Preventing Famine with Early Warnings
Satellite networks monitor crop conditions to predict which regions will need help.
In the past, it could be challenging to predict when crop failures would hit a region. Today, international groups have created early warning systems combining global satellite networks and big-data analysis.
How can an early warning help? When farmers know that locusts are coming their way, they can plan to cover their crops until the pests pass. When they know a drought is coming, they can plant more drought-tolerant crops. And governments can arrange to send food aid to areas in danger of famine.
A session on food security policies at the American Association for the Advancement of Science conference in Seattle, February 2020, described two efforts providing such early warnings.
Food Supply and Demand
The Food and Agriculture Organization (FAO) of the United Nations developed the Global Information and Early Warning System (GIEWS) to monitor agricultural conditions. The system analyzes a vast amount of data collected by satellite and other means.
GIEWS monitors and reports on food supply and demand across the world. The system issues Special Alerts if supply and demand don’t match, said Mario Zappacosta of the FAO’s Trade & Markets Division. Those interested can subscribe to those alerts by RSS feed or email.
GIEWS crunches a lot of data to feed those alerts. It combines data on weather patterns, the prices of agricultural inputs such as seeds and fertilizer, crop production, crop prices, and pest and crop disease outbreaks. It even tracks salaries in each region to see if families can afford local food. GIEWS is also developing a way to forecast where drought is likely but has not yet occurred.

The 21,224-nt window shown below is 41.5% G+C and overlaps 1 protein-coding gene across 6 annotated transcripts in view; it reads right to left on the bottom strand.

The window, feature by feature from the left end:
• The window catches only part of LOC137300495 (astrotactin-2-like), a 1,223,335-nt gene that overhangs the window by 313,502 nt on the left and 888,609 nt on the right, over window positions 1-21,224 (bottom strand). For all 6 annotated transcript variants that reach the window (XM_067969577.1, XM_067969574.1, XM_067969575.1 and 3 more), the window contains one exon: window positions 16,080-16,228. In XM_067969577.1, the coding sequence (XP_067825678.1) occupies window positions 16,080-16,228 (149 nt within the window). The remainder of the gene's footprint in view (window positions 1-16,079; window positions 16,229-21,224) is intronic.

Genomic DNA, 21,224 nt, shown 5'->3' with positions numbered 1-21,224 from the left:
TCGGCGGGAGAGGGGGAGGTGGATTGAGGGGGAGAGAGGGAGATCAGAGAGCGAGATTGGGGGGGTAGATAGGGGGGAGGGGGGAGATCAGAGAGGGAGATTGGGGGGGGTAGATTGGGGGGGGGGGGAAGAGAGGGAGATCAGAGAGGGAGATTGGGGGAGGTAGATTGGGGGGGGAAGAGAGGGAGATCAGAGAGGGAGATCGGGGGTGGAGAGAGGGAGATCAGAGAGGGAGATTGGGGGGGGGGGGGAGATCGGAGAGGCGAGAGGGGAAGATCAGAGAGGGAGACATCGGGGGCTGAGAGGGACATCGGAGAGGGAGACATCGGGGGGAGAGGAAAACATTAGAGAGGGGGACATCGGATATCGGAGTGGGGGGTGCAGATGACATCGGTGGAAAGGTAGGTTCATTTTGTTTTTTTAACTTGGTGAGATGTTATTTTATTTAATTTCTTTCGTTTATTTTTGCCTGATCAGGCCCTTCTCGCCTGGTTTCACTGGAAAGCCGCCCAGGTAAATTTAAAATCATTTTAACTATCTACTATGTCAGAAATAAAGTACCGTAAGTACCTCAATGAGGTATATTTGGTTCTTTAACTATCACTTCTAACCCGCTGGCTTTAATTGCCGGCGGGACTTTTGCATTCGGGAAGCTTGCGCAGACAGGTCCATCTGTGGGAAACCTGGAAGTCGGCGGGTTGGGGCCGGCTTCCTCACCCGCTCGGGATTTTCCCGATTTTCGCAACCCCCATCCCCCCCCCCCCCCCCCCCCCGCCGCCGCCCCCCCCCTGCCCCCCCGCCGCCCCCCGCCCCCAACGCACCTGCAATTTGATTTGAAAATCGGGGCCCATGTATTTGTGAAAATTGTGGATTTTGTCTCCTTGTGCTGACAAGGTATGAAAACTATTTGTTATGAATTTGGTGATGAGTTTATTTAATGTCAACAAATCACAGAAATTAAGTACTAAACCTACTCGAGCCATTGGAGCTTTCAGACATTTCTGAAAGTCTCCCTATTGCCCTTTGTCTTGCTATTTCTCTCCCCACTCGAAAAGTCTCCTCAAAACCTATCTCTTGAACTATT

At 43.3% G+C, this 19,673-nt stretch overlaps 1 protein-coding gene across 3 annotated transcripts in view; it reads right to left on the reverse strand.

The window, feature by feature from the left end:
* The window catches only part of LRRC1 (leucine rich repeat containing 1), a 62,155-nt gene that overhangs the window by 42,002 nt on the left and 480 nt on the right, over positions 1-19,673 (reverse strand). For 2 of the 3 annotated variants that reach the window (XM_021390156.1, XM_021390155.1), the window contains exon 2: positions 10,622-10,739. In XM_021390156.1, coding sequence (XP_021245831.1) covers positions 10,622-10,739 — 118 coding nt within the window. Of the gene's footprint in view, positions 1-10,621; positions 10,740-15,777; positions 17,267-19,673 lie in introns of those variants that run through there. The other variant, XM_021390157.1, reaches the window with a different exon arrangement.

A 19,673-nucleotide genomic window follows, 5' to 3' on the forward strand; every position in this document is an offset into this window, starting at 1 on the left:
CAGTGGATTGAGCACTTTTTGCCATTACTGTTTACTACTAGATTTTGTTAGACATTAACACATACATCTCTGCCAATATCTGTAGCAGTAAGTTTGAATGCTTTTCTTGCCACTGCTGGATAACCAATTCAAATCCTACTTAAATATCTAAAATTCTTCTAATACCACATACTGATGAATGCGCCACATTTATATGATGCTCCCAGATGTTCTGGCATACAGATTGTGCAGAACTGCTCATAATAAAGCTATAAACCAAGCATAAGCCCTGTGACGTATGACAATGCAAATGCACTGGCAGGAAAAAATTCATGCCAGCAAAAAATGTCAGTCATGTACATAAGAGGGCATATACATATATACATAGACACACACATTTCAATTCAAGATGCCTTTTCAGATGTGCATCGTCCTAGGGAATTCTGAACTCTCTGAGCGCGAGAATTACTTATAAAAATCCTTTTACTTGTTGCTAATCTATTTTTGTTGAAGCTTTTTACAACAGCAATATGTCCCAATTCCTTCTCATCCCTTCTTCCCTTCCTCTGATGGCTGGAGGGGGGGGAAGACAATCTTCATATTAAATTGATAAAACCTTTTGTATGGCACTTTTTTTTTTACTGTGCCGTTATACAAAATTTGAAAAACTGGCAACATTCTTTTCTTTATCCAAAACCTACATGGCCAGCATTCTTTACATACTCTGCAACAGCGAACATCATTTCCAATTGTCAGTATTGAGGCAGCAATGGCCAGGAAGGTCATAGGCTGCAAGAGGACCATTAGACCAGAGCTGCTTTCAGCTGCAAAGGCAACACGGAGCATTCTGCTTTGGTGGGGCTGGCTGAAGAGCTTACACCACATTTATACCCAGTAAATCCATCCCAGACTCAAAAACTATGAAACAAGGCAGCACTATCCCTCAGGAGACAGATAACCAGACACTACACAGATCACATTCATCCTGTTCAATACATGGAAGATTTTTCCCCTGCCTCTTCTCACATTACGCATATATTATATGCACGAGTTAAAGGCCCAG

GIEWS uses satellites with high resolutions, down to 30 square-foot sections. The satellites can tell if crops are green or brown, tall or short.
GIEWS uses vegetation conditions and other data to build an indicator called the Agricultural Stress Index, which is also available in map form.
Rapid Response Reporting
Catherine Nakalembe is originally from Uganda and now works on NASA-related projects, including the GEOGLAM Crop Monitor program. GEOGLAM (GEO Global Agricultural Monitoring Initiative), based at the University of Maryland, has over 50 partners.
Nakalembe said that satellite data offer “timely, objective, and repeatable” information. Satellites allow global crop monitoring, even when times of war or conflict make it difficult to view conditions in person.
Like GIEWS, GEOGLAM can integrate satellite images with other data. GEOGLAM releases regular crop assessments and bulletins through the Agricultural Market Information System.
The NASA satellite data used by GEOGLAM goes back to the 1980s, so it’s easy to spot trends. “We have a long, dense time record,” Nakalembe said.
GEOGLAM monitors the amount of water used in crop irrigation. Water monitoring allows GEOGLAM’s partners to reach farmers who would like to increase their water-use efficiency. Because weather data are sparse in some developing countries, GEOGLAM is developing innovative ways to collect water use data from local on-the-ground sources.
GEOGLAM offers rapid response Special Reports related to inclement storms, locusts, etc. Special Reports help countries in the path of these risk factors prepare a response.
Alan Belward of the European Commission’s Joint Research Centre said that systems like GIEWS and GEOGLAM are crucial. “We’re not playing games,” he said. “This is about real people, real hunger. It’s not abstract.”
There is a lot of pressure on collaborative crop monitoring efforts to get it right. “The timescale is today—next Saturday. We’re going to act now. That puts an onus on the science that’s very high level,” said Belward.